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Understanding the difference in combustion and flame propagation characteristics between ammonia and methane using an optical SI engine

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journal contribution
posted on 2022-06-21, 09:33 authored by Ren Zhang, Lin Chen, Haiqiao Wei, Jinguang Li, Rui Chen, Jiaying Pan

As a carbon-free hydrogen-carrier fuel with a high content of hydrogen, ammonia (NH3) exhibits unfavorable combustion properties such as low flammability and large cyclic variations, requiring further investigation in actual engines. In this work, for the first time, using a single-cylinder optical spark ignition (SI) engine with a high compression ratio, engine performance as well as combustion and flame propagation characteristics were investigated. Synchronization measurement of in-cylinder pressure and high-speed photography was performed, and the combustion characteristics were compared between ammonia and methane under the same operating conditions. The results show that the combustion stability and power capability of ammonia are significantly lower than that of methane. Further analysis combining combustion phasing and flame propagation characteristics indicates that the burning time loss mainly comes from the initial flame development process rather than the main combustion duration which results in a deficit in engine performance. The average probability maps of the flame location indicate that the flame front propagation of the two fuels emerges with obviously different characteristics. Quantitative flame solving shows that NH3 flame propagation features a higher flame stretch sensitivity which is macroscopically reflected in the cyclic variations. Furthermore, the quantification of flame response to turbulence was solved and observed much higher effects for NH3 flame than methane, which indicates NH3 flame propagation is mainly driven by the flame response to turbulence while the flame propagation of methane exhibits higher sensitivity to temperature than ammonia. The current study shall provide insights into the application of ammonia in the internal combustion engine.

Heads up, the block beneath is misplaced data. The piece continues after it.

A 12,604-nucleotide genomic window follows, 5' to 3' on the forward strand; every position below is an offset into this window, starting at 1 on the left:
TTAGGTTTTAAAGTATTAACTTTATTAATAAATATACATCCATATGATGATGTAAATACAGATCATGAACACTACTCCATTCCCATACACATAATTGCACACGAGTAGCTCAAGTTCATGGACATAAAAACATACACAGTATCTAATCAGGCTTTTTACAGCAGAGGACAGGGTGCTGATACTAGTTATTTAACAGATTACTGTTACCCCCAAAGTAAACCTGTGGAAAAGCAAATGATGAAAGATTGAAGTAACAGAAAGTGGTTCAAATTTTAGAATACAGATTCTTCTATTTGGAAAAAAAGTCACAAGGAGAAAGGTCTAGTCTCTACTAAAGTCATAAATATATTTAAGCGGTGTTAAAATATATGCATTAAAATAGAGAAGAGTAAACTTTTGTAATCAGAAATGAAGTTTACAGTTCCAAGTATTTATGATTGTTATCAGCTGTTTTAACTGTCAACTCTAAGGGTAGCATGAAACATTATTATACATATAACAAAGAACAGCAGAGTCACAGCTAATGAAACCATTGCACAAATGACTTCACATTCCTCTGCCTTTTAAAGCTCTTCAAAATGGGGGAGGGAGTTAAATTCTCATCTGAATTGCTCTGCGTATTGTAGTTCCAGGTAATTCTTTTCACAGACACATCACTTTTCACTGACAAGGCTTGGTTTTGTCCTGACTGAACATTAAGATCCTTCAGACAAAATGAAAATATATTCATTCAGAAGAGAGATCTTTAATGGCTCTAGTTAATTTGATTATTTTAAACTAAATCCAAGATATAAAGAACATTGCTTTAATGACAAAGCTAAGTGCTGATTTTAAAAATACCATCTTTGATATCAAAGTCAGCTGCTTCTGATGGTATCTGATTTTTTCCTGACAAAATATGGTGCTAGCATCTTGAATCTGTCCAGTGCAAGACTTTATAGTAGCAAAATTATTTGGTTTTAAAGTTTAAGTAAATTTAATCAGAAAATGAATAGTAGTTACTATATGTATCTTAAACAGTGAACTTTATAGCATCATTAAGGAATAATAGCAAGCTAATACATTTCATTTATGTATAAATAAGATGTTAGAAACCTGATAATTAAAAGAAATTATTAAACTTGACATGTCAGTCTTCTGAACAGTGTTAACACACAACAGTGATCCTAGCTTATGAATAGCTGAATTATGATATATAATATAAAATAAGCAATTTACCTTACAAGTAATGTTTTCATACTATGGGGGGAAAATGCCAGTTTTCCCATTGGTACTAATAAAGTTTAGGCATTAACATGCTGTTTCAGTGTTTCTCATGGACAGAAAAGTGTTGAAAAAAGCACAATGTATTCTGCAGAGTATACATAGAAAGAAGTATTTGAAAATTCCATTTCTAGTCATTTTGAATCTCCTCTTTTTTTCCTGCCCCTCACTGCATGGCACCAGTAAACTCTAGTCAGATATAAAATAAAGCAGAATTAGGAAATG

Funding

National Natural Science Foundation of China (52076149, 51825603)

Educational Commission of Hubei Province of China (Q20211509)

History

School

  • Aeronautical, Automotive, Chemical and Materials Engineering

Department

  • Aeronautical and Automotive Engineering

Published in

Fuel

Volume

324

Issue

Part C

Publisher

Elsevier

Version

  • AM (Accepted Manuscript)

Rights holder

© Elsevier

Publisher statement

This paper was accepted for publication in the journal Fuel and the definitive published version is available at https://doi.org/10.1016/j.fuel.2022.124794

Acceptance date

2022-06-03

Publication date

2022-06-09

Copyright date

2022

ISSN

0016-2361

Language

  • en

Depositor

Prof Rui Chen. Deposit date: 17 June 2022

Article number

124794

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